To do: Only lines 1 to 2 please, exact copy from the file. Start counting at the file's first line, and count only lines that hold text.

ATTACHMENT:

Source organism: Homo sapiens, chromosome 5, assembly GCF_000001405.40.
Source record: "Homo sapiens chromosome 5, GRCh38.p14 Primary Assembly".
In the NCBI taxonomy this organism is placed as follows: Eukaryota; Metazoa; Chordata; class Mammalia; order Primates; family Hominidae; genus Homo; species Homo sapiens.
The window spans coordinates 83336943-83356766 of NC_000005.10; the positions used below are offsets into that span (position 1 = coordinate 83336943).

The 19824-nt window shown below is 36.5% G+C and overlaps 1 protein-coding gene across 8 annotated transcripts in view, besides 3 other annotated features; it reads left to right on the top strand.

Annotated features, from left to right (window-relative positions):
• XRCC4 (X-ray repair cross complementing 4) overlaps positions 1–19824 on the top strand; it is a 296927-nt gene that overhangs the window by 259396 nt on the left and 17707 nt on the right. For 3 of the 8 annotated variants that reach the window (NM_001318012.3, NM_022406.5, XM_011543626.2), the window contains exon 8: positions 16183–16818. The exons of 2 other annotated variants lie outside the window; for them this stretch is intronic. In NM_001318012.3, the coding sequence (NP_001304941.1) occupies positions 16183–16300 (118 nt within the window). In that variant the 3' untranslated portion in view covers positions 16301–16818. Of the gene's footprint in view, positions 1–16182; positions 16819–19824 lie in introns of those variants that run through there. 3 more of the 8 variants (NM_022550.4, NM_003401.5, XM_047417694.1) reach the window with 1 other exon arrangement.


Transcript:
Source organism: Homo sapiens, chromosome 5, assembly GCF_000001405.40.
Source record: "Homo sapiens chromosome 5, GRCh38.p14 Primary Assembly".